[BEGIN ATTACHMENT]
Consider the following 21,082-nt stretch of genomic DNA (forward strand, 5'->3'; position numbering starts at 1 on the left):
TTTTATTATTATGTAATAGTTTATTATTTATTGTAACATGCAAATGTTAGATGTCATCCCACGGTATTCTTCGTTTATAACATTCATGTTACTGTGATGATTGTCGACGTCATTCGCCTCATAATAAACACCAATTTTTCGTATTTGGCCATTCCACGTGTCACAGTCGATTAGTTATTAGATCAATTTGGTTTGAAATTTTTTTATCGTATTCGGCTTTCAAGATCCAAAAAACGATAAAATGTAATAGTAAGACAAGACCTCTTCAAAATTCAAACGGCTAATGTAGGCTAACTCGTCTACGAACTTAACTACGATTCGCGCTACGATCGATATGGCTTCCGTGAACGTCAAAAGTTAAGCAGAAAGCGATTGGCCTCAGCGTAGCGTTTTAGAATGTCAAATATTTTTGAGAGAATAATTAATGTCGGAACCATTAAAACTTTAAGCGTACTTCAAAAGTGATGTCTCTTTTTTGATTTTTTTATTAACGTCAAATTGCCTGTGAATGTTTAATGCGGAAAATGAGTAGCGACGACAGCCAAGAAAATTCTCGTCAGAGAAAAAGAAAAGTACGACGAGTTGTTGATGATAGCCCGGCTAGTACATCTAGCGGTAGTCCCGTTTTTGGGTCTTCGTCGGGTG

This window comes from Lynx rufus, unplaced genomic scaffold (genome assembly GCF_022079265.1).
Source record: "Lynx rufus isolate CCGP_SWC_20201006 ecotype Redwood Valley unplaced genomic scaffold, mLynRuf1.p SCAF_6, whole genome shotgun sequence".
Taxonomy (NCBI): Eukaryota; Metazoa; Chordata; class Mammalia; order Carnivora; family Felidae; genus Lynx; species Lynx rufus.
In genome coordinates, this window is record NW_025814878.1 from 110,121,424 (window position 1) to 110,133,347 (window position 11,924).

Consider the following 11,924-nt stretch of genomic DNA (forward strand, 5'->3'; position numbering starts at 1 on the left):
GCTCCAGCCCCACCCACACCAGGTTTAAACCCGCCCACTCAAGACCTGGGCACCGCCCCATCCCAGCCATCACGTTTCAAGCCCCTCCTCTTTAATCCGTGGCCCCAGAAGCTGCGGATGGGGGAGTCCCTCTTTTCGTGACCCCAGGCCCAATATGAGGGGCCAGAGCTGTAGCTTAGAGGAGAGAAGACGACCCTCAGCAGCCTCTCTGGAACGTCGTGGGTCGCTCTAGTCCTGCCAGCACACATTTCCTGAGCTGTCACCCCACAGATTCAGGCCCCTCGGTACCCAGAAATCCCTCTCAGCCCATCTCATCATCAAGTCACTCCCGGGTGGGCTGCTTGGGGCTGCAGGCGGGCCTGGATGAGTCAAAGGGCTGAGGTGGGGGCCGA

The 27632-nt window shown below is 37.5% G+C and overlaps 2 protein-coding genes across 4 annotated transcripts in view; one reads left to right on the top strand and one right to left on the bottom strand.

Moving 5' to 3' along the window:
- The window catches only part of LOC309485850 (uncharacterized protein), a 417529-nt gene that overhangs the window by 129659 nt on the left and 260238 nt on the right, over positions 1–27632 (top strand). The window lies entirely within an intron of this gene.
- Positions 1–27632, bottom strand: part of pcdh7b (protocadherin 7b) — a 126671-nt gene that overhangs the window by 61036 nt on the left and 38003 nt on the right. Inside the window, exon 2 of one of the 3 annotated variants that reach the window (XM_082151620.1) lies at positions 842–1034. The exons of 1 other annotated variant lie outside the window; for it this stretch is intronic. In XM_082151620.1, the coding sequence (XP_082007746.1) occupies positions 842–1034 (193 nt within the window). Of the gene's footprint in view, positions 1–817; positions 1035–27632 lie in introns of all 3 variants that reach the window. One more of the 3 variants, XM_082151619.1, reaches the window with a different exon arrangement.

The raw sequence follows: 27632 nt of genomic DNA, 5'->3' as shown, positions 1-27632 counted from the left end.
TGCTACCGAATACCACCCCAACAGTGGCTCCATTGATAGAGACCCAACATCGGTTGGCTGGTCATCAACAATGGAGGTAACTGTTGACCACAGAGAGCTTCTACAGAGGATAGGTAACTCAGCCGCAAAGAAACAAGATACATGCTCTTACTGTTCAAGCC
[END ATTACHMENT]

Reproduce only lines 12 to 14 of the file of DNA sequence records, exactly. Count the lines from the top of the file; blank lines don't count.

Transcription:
- Positions 1–27632, bottom strand: part of pcdh7b (protocadherin 7b) — a 126671-nt gene that overhangs the window by 61036 nt on the left and 38003 nt on the right. Inside the window, exon 2 of one of the 3 annotated variants that reach the window (XM_082151620.1) lies at positions 842–1034. The exons of 1 other annotated variant lie outside the window; for it this stretch is intronic. In XM_082151620.1, the coding sequence (XP_082007746.1) occupies positions 842–1034 (193 nt within the window). Of the gene's footprint in view, positions 1–817; positions 1035–27632 lie in introns of all 3 variants that reach the window. One more of the 3 variants, XM_082151619.1, reaches the window with a different exon arrangement.

The raw sequence follows: 27632 nt of genomic DNA, 5'->3' as shown, positions 1-27632 counted from the left end.
TGCTACCGAATACCACCCCAACAGTGGCTCCATTGATAGAGACCCAACATCGGTTGGCTGGTCATCAACAATGGAGGTAACTGTTGACCACAGAGAGCTTCTACAGAGGATAGGTAACTCAGCCGCAAAGAAACAAGATACATGCTCTTACTGTTCAAGCC